Designers through the decades - Diana Vreeland

THE TWO MRS. VREELANDS

 

When it comes to those whose influence weighs  heavily  on 20th century.  fashion, arguments rage. Chanel. Dior of The New Look.”  YSL.  Mary Quant and the mod craze for the mini and hot pants.  Rei Kawakubo, founder of the  Comme des Garҫons anti-fashion austerity.   Alaia.  Armani.  Claire McCardell,   creator of the “American Look” that revolutionized  the way women everywhere think about and wear clothes.  Rudy Gernreich whose gasp-inducing  monokini   put a new spin on what  to wear  at the seaside. Anyway,  the  list rattles on. But to certain  eyes that  have traveled far and wide  over the landscapes of fashion and style,  those  eyes would  undoubtedly  settle  on  D.V.

 

One  might have thought that pretty much everything there is to know about Diana Vreeland  is known.  Until Diana Vreeland: The Eye Has to Travel, a glorious,  coffee-table-sized, coffee table book  that takes the reader through the extraordinary  life and times  of “The High Priestess of Fashion”  as seen through her family’s eyes.  Created by   Lisa Immordino Vreeland,  married to D.V’s grandson, Alexander, the book is  lavish with iconic images shot  by some of  the all-time greats among  lensmen,  including  Avedon, Penn, Horst, Dahl-Wolfe, Beaton, Bassman  and  Hoyningen-Huene , and rich with  essays, comments and observations from the writers, designers, photographers, stylists and models whose  lives she touched  and whose careers she shaped;   the true believers in  imagination,  flights of fantasy,  sublime outrageousness, calculated  shock and awe;  in the unmitigated value of  style which is, as D.V. said, “what gets you down the stairs.”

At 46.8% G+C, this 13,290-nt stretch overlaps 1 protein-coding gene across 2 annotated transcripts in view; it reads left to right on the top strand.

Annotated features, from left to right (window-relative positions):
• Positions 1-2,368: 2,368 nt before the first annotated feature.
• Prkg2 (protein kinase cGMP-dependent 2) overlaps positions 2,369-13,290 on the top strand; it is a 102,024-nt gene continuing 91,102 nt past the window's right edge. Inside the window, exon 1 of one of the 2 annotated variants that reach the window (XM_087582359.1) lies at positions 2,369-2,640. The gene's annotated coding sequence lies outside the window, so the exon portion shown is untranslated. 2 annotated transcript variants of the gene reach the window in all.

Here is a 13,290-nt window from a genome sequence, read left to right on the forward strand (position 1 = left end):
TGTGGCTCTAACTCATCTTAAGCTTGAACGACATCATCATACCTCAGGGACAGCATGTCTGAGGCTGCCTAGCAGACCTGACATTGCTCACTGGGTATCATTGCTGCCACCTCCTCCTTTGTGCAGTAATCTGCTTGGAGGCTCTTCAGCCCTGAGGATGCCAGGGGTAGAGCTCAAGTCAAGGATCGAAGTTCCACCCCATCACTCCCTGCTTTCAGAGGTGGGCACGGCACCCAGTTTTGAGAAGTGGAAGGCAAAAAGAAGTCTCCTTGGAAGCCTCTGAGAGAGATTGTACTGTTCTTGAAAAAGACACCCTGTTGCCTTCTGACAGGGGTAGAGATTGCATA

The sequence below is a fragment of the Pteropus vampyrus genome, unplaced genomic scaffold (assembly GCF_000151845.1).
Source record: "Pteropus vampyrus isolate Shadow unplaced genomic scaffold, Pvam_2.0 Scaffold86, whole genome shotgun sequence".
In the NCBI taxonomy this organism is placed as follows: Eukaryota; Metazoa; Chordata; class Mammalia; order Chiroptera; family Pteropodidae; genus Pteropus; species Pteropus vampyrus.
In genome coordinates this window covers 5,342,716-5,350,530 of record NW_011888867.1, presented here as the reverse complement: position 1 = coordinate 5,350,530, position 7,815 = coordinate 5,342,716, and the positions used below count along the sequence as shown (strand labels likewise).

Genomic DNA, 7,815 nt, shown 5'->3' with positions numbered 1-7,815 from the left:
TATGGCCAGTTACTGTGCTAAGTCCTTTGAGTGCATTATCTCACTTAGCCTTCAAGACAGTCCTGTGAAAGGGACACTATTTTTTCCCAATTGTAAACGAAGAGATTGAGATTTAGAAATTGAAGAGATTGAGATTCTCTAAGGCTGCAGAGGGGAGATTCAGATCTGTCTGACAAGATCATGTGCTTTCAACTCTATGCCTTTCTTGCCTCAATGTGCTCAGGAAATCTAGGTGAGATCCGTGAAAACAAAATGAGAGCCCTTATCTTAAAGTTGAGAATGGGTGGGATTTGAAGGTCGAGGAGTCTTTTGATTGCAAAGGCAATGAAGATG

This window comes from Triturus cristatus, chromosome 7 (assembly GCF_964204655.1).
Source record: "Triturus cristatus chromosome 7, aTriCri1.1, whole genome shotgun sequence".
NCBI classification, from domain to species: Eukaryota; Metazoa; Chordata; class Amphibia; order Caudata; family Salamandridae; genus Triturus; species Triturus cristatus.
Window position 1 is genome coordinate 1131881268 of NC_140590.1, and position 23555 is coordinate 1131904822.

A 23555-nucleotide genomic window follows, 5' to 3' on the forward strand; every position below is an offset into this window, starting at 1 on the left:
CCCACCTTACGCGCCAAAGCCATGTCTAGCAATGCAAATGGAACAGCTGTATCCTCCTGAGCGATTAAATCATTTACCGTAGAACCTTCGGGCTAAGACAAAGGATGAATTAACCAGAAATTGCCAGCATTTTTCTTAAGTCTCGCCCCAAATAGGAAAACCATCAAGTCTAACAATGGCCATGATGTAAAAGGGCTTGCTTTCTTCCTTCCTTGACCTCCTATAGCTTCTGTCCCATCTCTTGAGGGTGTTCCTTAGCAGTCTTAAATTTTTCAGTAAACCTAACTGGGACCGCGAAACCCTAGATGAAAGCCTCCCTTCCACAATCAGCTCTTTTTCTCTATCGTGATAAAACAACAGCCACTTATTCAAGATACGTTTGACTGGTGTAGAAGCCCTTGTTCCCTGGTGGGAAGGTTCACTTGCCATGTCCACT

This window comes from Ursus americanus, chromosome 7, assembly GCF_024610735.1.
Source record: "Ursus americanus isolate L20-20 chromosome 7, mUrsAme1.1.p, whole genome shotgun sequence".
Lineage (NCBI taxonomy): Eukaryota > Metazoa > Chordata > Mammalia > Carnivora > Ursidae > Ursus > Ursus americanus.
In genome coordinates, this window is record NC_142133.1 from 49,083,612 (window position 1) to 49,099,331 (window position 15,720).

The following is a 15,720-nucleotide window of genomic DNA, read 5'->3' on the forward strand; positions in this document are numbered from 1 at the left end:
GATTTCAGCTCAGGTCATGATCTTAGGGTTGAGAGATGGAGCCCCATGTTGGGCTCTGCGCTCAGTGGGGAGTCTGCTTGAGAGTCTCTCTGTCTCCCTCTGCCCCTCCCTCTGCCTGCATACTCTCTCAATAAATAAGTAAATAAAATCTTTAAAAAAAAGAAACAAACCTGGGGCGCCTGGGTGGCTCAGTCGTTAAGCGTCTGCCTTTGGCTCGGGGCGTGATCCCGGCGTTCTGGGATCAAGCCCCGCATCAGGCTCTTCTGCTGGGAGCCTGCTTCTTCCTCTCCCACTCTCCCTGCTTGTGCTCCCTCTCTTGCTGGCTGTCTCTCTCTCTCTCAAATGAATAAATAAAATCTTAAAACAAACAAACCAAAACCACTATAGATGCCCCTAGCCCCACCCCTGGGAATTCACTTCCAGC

The Metropolitan Museum of Art, reprinted with permission of New York News

 

Currently in movie theatres  (hopefully one  in your neighborhood, dear reader)  is  the documentary produced by Lisa Immordino Vreeland, also titled Diana Vreeland: The Eye Has to Travel , an exhilarating, shimmering version of the book  with voice and motion.  On screen are interviews with  Angelica Huston,  Calvin Klein, David Bailey, Ali McGraw,  Joel Shumacher, Harold Koda, Veruschka  and  D.V’s sons, Frecky and Tim, among others,  offering   recollections and anecdotes  about the experiences that inspired and fascinated; that encouraged them to recreate their lives, to venture out onto the thin ice of truth or dare and indulge in a little embroidery (did Diaghilev and Nijinsky really dance in her family’s Paris living room? Probably not, but how deliciously romantic is the idea!)   and, perhaps, ask themselves “Why Don’t You?” And then do it.

 

In creating her dazzling book (arguably the best book on fashion, maybe ever)  and producing and directing  her film,  Lisa Immordino Vreeland’s  research was  exhaustive.  Clearly, much of her material came from the memories of the family she married into; some of it, including D.V’s own  diaries,  which are held  in the New York Public Library, was found in that venerable institution  and  some of it was researched right here in the FGI archives, that mother lode  of information that’s been found to be, by so many writers, historians, curators, designers, educators and  students,  worth its weight in pure fashion gold.